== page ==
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Basil protospatharios epi tou Chrysotriklinou, megas chartoularios tou genikou logothesiou, judge of the Hippodrome of the Peloponnesos and Hellas (eleventh century)

Accession number BZS.1947.2.135
Diameter 29 mm
Condition Flattened on the side.
Previous Editions

DO Seals 2, no. 8.16a.
Oikonomides, “Usual Lead Seal,” 153–56, figs. 3j (obv.) and 4j (rev.)
Cf. from same boulloterion, Sig., 191, no. 5, and 192, no. 4. The latter specimen is in the Athens Collection and has been published by Konstantopoulos, no. 398, and Laurent, Corpus II, no. 339. Another similar specimen from a different boulloterion, close but not identical to our no. 8.17, is in Seyrig, no. 179.

Obverse

Bust of St. Mark blessing and holding book. Inscription in two columns: |Μ|Α|ΡΚ|Ο|Σ: Ὁ ἅγιος Μᾶρκος. No visible border.

Reverse

Inscription of eight lines, the final three letters between horizontal bars. Border of dots.

ΑΣ..
ΠΑΘ,ΕΠ.
ΧΑΡ
..ΛΤΓ,ΛΟΓ,
Θ,ΚΡΙΤΙΕΠΙ
ΤΙΟΔΠΕ
ΛΟΠΟΝ,Ε,
ΛΑΔ

Βασιλείῳ πρωτοσπαθαρίῳ ἐπὶ τοῦ Χρυστοτρικλίνου, μεγάλῳ χαρτουλαρίῳ τοῦ γενικοῦ λογοθεσίου, κριτῖ ἐπὶ τοῦ Ἱπποδρόμου Πελοποννήσου καὶλλάδος

Translation

Βασιλείῳ πρωτοσπαθαρίῳ ἐπὶ τοῦ Χρυστοτρικλίνου, μεγάλῳ χαρτουλαρίῳ τοῦ γενικοῦ λογοθεσίου, κριτῖ ἐπὶ τοῦ Ἱπποδρόμου Πελοποννήσου καὶ Ἑλλάδος.

Basil protospatharios epi tou Chrysotriklinou, megas chartoularios tou genikou logothesiou, judge of the Hippodrome of the Peloponnesos and Hellas.

Commentary

Several seals have survived that can be attributed to the same person. Oikonomides ("The Usual Lead Seal," 133-36) has already discussed some of his seals in detail. Another seal, incompletely read, is in Laurent, Corpus II, no. 338. Beyond the sameness of name and titles, this group of seals presents two characteristics: they display a bust of St. Mark on the obverse; and many of them show signs of damage from excessive heat (presumably from the site of a building in Constantinople where the owner of the seals used to send letters and where his seals accumulated over the years), probably from a fire that deformed them without melting them. Thus we presume that all seals damaged from heat must come from the same findspot.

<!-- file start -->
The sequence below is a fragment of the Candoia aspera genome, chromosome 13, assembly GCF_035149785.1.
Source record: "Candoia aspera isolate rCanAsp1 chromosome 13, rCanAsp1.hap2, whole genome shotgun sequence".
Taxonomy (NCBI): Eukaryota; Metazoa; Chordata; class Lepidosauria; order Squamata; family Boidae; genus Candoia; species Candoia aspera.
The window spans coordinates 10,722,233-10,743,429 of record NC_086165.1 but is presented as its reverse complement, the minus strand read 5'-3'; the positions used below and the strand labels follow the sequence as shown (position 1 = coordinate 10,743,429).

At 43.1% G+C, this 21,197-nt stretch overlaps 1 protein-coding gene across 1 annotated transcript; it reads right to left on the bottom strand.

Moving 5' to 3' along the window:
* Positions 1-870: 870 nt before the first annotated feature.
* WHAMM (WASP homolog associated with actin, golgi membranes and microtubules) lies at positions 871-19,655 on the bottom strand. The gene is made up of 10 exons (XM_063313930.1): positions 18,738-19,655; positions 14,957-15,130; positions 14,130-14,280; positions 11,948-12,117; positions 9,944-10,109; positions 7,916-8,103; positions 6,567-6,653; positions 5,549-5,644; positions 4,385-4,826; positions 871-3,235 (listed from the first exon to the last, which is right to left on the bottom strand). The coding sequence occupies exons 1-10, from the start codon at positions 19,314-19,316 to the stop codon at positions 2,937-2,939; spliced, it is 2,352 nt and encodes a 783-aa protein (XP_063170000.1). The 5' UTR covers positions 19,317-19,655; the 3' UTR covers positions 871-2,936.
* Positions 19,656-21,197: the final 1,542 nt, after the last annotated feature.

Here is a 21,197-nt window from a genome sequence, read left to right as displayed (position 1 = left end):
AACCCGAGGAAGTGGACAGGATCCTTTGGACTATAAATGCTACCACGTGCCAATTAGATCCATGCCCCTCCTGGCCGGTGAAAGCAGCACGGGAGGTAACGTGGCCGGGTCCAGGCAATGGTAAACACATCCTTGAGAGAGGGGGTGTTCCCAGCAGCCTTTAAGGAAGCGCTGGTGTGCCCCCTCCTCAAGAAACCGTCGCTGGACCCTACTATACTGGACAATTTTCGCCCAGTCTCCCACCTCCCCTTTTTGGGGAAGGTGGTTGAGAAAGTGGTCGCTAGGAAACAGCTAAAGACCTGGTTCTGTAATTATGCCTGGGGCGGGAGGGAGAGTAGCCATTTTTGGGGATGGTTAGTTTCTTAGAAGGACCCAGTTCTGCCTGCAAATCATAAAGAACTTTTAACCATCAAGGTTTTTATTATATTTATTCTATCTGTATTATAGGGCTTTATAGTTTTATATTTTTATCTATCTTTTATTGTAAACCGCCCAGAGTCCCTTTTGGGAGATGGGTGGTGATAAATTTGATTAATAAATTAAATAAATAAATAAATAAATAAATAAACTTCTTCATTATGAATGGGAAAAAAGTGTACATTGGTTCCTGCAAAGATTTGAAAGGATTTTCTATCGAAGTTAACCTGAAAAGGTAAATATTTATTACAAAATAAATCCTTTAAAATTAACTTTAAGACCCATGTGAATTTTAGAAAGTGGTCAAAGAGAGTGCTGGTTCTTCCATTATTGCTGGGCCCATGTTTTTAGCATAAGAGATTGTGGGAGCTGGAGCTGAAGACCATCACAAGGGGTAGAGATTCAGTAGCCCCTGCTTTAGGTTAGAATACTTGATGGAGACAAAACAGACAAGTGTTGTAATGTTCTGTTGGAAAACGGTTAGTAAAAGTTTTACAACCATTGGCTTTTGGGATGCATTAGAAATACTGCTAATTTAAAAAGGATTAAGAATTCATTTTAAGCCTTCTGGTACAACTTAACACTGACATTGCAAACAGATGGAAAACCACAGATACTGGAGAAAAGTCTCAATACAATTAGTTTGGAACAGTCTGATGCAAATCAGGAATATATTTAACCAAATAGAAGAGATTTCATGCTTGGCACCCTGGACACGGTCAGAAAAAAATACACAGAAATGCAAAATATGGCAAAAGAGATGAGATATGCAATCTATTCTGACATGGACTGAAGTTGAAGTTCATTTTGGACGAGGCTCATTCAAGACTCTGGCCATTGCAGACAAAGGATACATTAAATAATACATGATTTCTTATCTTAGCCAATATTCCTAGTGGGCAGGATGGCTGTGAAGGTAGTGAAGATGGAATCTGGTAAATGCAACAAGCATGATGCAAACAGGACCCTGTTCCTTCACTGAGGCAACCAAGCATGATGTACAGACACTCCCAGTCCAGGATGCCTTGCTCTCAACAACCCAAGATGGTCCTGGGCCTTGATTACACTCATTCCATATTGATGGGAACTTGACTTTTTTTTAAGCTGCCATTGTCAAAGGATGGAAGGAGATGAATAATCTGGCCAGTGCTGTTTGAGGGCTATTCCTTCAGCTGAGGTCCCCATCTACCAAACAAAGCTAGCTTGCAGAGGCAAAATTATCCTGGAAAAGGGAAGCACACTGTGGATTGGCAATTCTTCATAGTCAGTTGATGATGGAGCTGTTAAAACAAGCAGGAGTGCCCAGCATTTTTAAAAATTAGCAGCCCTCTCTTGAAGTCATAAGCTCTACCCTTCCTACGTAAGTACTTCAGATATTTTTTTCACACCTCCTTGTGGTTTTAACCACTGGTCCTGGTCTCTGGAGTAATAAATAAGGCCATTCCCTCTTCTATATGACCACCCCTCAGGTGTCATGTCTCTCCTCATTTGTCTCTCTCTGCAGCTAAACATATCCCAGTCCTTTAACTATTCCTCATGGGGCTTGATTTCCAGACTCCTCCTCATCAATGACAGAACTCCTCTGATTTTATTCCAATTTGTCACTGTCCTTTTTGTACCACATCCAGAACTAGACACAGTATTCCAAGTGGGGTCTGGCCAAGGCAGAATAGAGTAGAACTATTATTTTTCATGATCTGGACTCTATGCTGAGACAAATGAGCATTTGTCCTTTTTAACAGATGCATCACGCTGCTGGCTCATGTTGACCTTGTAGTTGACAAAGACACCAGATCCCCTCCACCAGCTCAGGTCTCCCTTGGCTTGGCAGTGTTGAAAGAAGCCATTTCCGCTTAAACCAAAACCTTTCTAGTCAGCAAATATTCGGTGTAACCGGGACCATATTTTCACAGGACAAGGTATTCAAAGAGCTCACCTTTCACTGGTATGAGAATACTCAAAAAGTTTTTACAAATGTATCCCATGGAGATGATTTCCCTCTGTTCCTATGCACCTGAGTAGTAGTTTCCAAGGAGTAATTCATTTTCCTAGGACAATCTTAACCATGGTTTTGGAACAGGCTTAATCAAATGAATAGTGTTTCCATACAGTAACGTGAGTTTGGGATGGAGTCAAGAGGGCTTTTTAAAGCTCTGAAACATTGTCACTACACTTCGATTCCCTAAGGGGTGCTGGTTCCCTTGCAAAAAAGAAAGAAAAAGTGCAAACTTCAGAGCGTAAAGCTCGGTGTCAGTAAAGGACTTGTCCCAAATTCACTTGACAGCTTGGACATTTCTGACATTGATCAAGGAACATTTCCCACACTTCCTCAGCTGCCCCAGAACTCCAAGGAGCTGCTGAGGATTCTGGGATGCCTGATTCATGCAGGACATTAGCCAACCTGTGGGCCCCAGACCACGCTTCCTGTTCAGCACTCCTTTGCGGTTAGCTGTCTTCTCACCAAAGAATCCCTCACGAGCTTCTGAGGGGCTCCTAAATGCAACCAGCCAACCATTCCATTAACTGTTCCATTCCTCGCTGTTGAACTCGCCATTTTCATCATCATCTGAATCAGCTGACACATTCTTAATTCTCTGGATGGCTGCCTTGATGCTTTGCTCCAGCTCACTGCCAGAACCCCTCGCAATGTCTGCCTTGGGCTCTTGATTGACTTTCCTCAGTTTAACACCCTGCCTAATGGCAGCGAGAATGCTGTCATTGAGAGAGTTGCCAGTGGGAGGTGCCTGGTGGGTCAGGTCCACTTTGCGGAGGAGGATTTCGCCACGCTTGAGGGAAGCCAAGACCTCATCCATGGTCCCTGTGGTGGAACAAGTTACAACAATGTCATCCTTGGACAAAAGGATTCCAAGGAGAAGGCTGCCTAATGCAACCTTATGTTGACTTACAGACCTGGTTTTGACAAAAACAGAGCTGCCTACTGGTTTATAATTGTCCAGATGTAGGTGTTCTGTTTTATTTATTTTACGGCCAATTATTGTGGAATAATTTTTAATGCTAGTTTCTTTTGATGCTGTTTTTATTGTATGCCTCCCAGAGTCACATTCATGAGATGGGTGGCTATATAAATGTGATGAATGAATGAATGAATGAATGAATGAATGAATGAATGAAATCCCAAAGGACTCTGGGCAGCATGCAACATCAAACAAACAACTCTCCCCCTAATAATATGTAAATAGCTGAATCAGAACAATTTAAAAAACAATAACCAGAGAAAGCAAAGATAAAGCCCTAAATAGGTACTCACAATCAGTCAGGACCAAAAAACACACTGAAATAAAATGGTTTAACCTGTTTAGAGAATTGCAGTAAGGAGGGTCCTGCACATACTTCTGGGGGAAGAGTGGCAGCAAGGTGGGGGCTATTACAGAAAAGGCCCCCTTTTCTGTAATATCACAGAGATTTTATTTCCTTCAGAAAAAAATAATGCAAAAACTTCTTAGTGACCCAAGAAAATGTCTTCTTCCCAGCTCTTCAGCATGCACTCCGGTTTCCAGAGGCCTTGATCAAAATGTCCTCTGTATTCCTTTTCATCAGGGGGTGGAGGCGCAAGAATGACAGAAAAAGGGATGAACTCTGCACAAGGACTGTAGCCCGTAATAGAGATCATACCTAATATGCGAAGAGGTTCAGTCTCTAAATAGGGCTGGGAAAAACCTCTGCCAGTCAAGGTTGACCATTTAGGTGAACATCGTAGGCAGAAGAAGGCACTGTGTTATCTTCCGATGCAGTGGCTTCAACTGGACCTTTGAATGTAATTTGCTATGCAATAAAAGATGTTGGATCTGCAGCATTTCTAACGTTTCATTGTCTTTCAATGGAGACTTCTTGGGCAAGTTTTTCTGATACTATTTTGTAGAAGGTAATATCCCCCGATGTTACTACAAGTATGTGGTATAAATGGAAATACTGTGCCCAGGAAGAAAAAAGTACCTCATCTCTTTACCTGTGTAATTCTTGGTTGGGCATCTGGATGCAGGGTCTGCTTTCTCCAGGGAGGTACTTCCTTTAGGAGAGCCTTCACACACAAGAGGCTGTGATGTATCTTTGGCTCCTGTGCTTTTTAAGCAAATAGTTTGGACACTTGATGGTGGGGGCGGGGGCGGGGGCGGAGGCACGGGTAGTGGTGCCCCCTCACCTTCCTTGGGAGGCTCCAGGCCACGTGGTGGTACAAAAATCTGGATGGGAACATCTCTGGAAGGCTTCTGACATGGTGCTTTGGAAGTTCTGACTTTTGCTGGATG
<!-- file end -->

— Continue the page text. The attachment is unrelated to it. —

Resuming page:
According to these seals, Basil's career may be outlined as follows:

(i) Protospatharios, megas chartoularios of the genikon logothesion and judge of the Peloponnesos and Hellas (no. DO Seals 2, no. 8.15). Bust of the Virgin. Suffered from excessive heat.

(ii) Protospatharios epi tou Chrysotriklinou, megas chartoularios of the genikon logothesion and judge of the Boukellarioi (Zacos, Seals II, no. 388, 389). Bust of St. Mark. No traces of heat. 

(iii) Protospatharios epi tou Chrysotriklinou, megas chartoularios of the genikon logothesion and protonotarios of a bureau that we cannot name with certainty; of the dromos? of a province? or was he one of the protonotarioi that appear in the 11th century at the Constantinopolitan bureaux, such as the genikon? This last hypothesis seems more likely (Oikonomides, "The Usual Lead Seal," 133-136, and Zacos, Seals II, no. 390).

(iv) Protospatharios epi tou Chrysotriklinou, megas chartoularios of the genikon logothesion, judge of the Hippodrome and of the Peloponnesos and Hellas (the present and the following specimens). Three out of four specimens have suffered from excessive heat.

One would have thought that Basil is known to us only from these seals (cf. Bon, Péloponnèse, 194). But matters are much more complicated because we also know of a Basil Xeros (one or more) who at approximately the same time held the same or similar titles and offices, who frequently used St. Mark to decorate his seals, which also seem to have suffered from excessive heat. Taking into consideration the cursus honorum established by Laurent (Corpus II, no. 327), we present the following additional information.

(v) Basil Xeros protospatharios, megas chartoularios (of the genikon) and judge of the Boukellarioi (unpublished seals, among which are DO 55.1.3404, 3405, and 3406): all with bust of St. Mark, all having suffered from excessive heat.

(vi) Basil Xeros, protospatharios epi tou Chrysotriklinou, judge of the Hippodrome and of all the Anatolikoi (Lihačev, IZIGI, pl. VIII, no. 23 and two unpublished, less well-preserved seals of the DO collections: Fogg 2222 and DO 55.1.3412; in the DO specimen the first name cannot be read but the rest of the inscription is very close to the Lihačev one): bust of the Virgin with both hands open in front of her (Lihačev, Fogg specimens), a standing saint holding a book on the third specimen (a saint similar to Saint Mark on our present specimen).